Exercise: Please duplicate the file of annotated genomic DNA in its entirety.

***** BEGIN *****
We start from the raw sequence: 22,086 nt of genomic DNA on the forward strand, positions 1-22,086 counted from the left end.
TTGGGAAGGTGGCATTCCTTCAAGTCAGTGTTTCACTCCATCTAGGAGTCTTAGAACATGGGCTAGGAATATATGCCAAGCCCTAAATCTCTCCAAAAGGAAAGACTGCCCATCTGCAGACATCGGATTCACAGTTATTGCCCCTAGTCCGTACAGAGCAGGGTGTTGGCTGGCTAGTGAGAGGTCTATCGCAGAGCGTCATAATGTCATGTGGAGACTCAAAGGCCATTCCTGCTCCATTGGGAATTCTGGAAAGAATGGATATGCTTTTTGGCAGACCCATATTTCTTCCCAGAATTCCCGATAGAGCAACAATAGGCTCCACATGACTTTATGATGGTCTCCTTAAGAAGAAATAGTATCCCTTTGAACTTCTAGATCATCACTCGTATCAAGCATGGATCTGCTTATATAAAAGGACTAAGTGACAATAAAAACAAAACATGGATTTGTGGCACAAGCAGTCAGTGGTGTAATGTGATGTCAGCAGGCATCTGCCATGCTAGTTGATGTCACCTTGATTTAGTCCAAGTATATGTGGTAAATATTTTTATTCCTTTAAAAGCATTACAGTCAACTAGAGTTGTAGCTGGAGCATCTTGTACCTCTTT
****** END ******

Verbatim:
We start from the raw sequence: 22,086 nt of genomic DNA on the forward strand, positions 1-22,086 counted from the left end.
TTGGGAAGGTGGCATTCCTTCAAGTCAGTGTTTCACTCCATCTAGGAGTCTTAGAACATGGGCTAGGAATATATGCCAAGCCCTAAATCTCTCCAAAAGGAAAGACTGCCCATCTGCAGACATCGGATTCACAGTTATTGCCCCTAGTCCGTACAGAGCAGGGTGTTGGCTGGCTAGTGAGAGGTCTATCGCAGAGCGTCATAATGTCATGTGGAGACTCAAAGGCCATTCCTGCTCCATTGGGAATTCTGGAAAGAATGGATATGCTTTTTGGCAGACCCATATTTCTTCCCAGAATTCCCGATAGAGCAACAATAGGCTCCACATGACTTTATGATGGTCTCCTTAAGAAGAAATAGTATCCCTTTGAACTTCTAGATCATCACTCGTATCAAGCATGGATCTGCTTATATAAAAGGACTAAGTGACAATAAAAACAAAACATGGATTTGTGGCACAAGCAGTCAGTGGTGTAATGTGATGTCAGCAGGCATCTGCCATGCTAGTTGATGTCACCTTGATTTAGTCCAAGTATATGTGGTAAATATTTTTATTCCTTTAAAAGCATTACAGTCAACTAGAGTTGTAGCTGGAGCATCTTGTACCTCTTT